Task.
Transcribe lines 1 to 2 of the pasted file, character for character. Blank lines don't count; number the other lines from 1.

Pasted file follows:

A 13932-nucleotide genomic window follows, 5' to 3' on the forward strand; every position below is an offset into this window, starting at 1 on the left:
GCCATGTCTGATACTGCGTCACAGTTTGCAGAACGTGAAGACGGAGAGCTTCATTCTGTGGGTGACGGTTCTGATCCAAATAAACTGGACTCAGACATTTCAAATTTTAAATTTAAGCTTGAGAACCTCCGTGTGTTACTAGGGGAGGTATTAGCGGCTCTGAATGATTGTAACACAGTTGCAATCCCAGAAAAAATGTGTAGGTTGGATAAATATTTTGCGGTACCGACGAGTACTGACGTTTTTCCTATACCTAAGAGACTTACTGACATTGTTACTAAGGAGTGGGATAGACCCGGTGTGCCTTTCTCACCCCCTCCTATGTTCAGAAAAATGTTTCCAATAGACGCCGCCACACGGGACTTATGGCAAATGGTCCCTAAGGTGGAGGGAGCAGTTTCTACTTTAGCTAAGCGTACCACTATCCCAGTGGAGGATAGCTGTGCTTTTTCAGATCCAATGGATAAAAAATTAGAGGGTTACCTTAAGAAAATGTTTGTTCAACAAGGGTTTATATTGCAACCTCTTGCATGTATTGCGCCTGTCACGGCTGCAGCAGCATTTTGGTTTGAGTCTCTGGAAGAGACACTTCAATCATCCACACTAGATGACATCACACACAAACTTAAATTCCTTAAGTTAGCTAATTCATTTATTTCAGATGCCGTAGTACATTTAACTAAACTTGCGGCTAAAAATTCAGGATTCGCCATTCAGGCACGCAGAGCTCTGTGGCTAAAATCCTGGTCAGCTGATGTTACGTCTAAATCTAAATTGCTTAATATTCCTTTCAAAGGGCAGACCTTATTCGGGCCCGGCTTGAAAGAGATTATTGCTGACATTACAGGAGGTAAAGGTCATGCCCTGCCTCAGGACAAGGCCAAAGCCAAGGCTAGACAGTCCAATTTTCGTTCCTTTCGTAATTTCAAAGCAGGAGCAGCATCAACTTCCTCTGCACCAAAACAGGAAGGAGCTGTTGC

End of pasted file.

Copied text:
A 13932-nucleotide genomic window follows, 5' to 3' on the forward strand; every position below is an offset into this window, starting at 1 on the left:
GCCATGTCTGATACTGCGTCACAGTTTGCAGAACGTGAAGACGGAGAGCTTCATTCTGTGGGTGACGGTTCTGATCCAAATAAACTGGACTCAGACATTTCAAATTTTAAATTTAAGCTTGAGAACCTCCGTGTGTTACTAGGGGAGGTATTAGCGGCTCTGAATGATTGTAACACAGTTGCAATCCCAGAAAAAATGTGTAGGTTGGATAAATATTTTGCGGTACCGACGAGTACTGACGTTTTTCCTATACCTAAGAGACTTACTGACATTGTTACTAAGGAGTGGGATAGACCCGGTGTGCCTTTCTCACCCCCTCCTATGTTCAGAAAAATGTTTCCAATAGACGCCGCCACACGGGACTTATGGCAAATGGTCCCTAAGGTGGAGGGAGCAGTTTCTACTTTAGCTAAGCGTACCACTATCCCAGTGGAGGATAGCTGTGCTTTTTCAGATCCAATGGATAAAAAATTAGAGGGTTACCTTAAGAAAATGTTTGTTCAACAAGGGTTTATATTGCAACCTCTTGCATGTATTGCGCCTGTCACGGCTGCAGCAGCATTTTGGTTTGAGTCTCTGGAAGAGACACTTCAATCATCCACACTAGATGACATCACACACAAACTTAAATTCCTTAAGTTAGCTAATTCATTTATTTCAGATGCCGTAGTACATTTAACTAAACTTGCGGCTAAAAATTCAGGATTCGCCATTCAGGCACGCAGAGCTCTGTGGCTAAAATCCTGGTCAGCTGATGTTACGTCTAAATCTAAATTGCTTAATATTCCTTTCAAAGGGCAGACCTTATTCGGGCCCGGCTTGAAAGAGATTATTGCTGACATTACAGGAGGTAAAGGTCATGCCCTGCCTCAGGACAAGGCCAAAGCCAAGGCTAGACAGTCCAATTTTCGTTCCTTTCGTAATTTCAAAGCAGGAGCAGCATCAACTTCCTCTGCACCAAAACAGGAAGGAGCTGTTGC